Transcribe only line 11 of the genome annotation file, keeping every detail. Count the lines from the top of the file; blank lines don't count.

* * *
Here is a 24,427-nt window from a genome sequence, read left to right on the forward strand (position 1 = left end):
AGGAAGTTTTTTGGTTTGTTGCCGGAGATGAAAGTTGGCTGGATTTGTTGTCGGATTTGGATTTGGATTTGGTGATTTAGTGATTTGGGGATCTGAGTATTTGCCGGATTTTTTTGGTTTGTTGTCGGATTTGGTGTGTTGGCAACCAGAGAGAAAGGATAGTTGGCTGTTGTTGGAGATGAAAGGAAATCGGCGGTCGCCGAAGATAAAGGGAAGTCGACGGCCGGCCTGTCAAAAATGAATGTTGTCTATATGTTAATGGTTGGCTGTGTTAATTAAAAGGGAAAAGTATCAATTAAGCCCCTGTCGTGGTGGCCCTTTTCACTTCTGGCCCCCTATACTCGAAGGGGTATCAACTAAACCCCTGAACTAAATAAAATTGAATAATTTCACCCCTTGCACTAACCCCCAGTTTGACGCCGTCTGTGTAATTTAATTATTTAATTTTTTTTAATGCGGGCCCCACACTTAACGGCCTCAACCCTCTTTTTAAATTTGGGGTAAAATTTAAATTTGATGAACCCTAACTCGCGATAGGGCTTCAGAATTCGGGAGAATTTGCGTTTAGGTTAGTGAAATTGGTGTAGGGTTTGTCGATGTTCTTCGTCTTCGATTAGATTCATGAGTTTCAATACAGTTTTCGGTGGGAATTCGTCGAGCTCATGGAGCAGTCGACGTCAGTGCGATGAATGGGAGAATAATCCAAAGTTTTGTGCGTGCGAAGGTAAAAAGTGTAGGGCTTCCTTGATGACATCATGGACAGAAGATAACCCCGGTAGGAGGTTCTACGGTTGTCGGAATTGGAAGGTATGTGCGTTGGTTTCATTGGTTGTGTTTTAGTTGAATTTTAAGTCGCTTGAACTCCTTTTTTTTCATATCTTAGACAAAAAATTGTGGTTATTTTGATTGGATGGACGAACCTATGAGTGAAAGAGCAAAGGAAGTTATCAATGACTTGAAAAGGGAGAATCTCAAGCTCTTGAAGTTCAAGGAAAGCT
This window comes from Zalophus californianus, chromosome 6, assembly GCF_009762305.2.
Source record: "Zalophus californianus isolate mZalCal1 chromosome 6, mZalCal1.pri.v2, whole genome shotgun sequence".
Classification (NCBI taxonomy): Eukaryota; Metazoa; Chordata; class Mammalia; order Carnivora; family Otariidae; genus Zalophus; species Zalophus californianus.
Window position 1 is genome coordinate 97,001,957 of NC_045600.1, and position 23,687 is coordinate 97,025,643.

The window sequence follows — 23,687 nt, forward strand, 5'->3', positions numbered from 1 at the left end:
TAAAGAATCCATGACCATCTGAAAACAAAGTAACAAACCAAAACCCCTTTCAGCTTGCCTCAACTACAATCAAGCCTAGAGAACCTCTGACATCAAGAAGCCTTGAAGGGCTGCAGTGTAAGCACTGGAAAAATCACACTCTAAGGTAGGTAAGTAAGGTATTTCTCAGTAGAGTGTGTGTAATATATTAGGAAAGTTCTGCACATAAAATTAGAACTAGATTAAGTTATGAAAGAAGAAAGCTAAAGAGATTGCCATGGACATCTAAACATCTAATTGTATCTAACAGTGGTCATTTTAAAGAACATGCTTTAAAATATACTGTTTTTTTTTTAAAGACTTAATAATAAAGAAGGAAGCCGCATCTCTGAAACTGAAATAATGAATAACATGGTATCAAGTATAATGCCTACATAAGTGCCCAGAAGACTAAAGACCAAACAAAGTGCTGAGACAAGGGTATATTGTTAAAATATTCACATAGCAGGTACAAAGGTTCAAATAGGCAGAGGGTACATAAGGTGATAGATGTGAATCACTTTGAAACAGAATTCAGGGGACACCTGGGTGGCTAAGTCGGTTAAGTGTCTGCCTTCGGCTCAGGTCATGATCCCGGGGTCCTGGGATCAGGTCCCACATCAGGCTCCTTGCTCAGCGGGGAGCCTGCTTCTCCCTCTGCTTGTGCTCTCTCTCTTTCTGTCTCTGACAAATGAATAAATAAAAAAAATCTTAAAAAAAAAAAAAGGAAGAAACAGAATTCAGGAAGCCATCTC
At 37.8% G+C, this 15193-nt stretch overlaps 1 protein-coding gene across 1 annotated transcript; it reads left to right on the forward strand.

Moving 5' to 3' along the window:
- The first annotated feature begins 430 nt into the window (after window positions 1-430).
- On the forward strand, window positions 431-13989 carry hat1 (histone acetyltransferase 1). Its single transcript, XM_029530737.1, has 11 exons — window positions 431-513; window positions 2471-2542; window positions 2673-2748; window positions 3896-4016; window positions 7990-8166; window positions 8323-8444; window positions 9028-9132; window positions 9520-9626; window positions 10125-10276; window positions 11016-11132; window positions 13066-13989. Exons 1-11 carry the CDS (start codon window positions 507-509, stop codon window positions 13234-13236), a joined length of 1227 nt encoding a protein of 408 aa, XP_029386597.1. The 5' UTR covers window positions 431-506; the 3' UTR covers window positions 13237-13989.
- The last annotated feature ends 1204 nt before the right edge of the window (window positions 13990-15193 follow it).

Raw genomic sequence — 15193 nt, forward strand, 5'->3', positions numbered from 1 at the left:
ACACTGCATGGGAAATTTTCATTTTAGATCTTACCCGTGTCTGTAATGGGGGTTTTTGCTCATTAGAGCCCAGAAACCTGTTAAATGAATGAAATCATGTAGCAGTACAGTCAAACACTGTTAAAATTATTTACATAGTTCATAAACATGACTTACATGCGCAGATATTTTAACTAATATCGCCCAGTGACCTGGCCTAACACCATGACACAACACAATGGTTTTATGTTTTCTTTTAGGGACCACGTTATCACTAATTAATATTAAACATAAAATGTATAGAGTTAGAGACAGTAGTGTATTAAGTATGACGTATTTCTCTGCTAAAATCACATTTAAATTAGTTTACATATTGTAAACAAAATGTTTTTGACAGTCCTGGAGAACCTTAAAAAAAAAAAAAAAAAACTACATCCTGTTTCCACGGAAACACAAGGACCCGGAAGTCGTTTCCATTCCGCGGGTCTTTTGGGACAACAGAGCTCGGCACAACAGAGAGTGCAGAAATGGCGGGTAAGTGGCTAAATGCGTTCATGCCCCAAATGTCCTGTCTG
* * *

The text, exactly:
- The first annotated feature begins 430 nt into the window (after window positions 1-430).